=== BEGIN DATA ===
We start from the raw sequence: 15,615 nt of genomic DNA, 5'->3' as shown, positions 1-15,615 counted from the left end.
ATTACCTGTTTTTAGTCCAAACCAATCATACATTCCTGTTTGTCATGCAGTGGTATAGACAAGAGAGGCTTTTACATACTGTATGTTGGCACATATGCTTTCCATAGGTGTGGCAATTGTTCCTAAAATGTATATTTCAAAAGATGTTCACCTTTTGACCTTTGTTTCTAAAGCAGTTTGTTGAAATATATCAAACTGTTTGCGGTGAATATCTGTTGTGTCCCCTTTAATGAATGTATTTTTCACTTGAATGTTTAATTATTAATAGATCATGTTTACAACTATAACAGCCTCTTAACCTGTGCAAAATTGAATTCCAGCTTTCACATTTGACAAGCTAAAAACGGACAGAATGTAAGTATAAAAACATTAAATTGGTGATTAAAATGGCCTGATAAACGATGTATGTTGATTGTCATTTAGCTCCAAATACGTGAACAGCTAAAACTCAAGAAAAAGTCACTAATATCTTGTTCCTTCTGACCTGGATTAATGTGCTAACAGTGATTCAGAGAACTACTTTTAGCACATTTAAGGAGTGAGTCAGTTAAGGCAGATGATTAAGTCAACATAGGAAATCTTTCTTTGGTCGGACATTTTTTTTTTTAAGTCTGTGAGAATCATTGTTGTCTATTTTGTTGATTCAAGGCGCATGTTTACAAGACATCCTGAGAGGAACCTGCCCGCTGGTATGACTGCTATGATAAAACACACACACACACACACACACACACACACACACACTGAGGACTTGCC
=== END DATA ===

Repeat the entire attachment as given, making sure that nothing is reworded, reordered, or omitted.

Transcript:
We start from the raw sequence: 15,615 nt of genomic DNA, 5'->3' as shown, positions 1-15,615 counted from the left end.
ATTACCTGTTTTTAGTCCAAACCAATCATACATTCCTGTTTGTCATGCAGTGGTATAGACAAGAGAGGCTTTTACATACTGTATGTTGGCACATATGCTTTCCATAGGTGTGGCAATTGTTCCTAAAATGTATATTTCAAAAGATGTTCACCTTTTGACCTTTGTTTCTAAAGCAGTTTGTTGAAATATATCAAACTGTTTGCGGTGAATATCTGTTGTGTCCCCTTTAATGAATGTATTTTTCACTTGAATGTTTAATTATTAATAGATCATGTTTACAACTATAACAGCCTCTTAACCTGTGCAAAATTGAATTCCAGCTTTCACATTTGACAAGCTAAAAACGGACAGAATGTAAGTATAAAAACATTAAATTGGTGATTAAAATGGCCTGATAAACGATGTATGTTGATTGTCATTTAGCTCCAAATACGTGAACAGCTAAAACTCAAGAAAAAGTCACTAATATCTTGTTCCTTCTGACCTGGATTAATGTGCTAACAGTGATTCAGAGAACTACTTTTAGCACATTTAAGGAGTGAGTCAGTTAAGGCAGATGATTAAGTCAACATAGGAAATCTTTCTTTGGTCGGACATTTTTTTTTTTAAGTCTGTGAGAATCATTGTTGTCTATTTTGTTGATTCAAGGCGCATGTTTACAAGACATCCTGAGAGGAACCTGCCCGCTGGTATGACTGCTATGATAAAACACACACACACACACACACACACACACACACACACTGAGGACTTGCC